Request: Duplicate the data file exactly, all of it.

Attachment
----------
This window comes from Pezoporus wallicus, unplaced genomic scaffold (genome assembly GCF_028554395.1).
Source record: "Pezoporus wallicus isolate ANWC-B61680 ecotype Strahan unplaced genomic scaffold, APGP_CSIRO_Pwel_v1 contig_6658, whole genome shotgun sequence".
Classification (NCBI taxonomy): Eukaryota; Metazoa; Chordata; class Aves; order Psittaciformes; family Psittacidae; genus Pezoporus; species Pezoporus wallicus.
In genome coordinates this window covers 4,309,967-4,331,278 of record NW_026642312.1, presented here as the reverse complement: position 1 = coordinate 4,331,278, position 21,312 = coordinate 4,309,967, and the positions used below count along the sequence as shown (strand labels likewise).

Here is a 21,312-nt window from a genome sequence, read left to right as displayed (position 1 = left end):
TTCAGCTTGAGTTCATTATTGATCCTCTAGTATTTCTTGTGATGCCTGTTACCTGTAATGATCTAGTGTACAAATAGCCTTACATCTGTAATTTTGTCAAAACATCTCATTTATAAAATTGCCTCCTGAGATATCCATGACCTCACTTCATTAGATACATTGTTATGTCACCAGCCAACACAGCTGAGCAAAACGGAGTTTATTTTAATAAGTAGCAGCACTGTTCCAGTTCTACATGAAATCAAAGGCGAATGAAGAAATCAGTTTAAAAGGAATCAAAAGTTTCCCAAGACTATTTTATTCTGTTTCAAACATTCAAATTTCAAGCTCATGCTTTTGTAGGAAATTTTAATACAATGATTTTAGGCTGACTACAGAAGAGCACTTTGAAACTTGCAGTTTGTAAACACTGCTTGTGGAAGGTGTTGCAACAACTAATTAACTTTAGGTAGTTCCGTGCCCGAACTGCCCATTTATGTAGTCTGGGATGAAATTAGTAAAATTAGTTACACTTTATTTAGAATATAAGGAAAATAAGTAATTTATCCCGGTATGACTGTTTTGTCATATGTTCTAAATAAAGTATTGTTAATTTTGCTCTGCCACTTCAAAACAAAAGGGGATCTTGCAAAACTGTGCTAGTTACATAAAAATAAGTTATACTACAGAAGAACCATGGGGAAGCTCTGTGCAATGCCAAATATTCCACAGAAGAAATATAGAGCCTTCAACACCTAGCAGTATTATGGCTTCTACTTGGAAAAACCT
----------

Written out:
This window comes from Pezoporus wallicus, unplaced genomic scaffold (genome assembly GCF_028554395.1).
Source record: "Pezoporus wallicus isolate ANWC-B61680 ecotype Strahan unplaced genomic scaffold, APGP_CSIRO_Pwel_v1 contig_6658, whole genome shotgun sequence".
Classification (NCBI taxonomy): Eukaryota; Metazoa; Chordata; class Aves; order Psittaciformes; family Psittacidae; genus Pezoporus; species Pezoporus wallicus.
In genome coordinates this window covers 4,309,967-4,331,278 of record NW_026642312.1, presented here as the reverse complement: position 1 = coordinate 4,331,278, position 21,312 = coordinate 4,309,967, and the positions used below count along the sequence as shown (strand labels likewise).

Here is a 21,312-nt window from a genome sequence, read left to right as displayed (position 1 = left end):
TTCAGCTTGAGTTCATTATTGATCCTCTAGTATTTCTTGTGATGCCTGTTACCTGTAATGATCTAGTGTACAAATAGCCTTACATCTGTAATTTTGTCAAAACATCTCATTTATAAAATTGCCTCCTGAGATATCCATGACCTCACTTCATTAGATACATTGTTATGTCACCAGCCAACACAGCTGAGCAAAACGGAGTTTATTTTAATAAGTAGCAGCACTGTTCCAGTTCTACATGAAATCAAAGGCGAATGAAGAAATCAGTTTAAAAGGAATCAAAAGTTTCCCAAGACTATTTTATTCTGTTTCAAACATTCAAATTTCAAGCTCATGCTTTTGTAGGAAATTTTAATACAATGATTTTAGGCTGACTACAGAAGAGCACTTTGAAACTTGCAGTTTGTAAACACTGCTTGTGGAAGGTGTTGCAACAACTAATTAACTTTAGGTAGTTCCGTGCCCGAACTGCCCATTTATGTAGTCTGGGATGAAATTAGTAAAATTAGTTACACTTTATTTAGAATATAAGGAAAATAAGTAATTTATCCCGGTATGACTGTTTTGTCATATGTTCTAAATAAAGTATTGTTAATTTTGCTCTGCCACTTCAAAACAAAAGGGGATCTTGCAAAACTGTGCTAGTTACATAAAAATAAGTTATACTACAGAAGAACCATGGGGAAGCTCTGTGCAATGCCAAATATTCCACAGAAGAAATATAGAGCCTTCAACACCTAGCAGTATTATGGCTTCTACTTGGAAAAACCT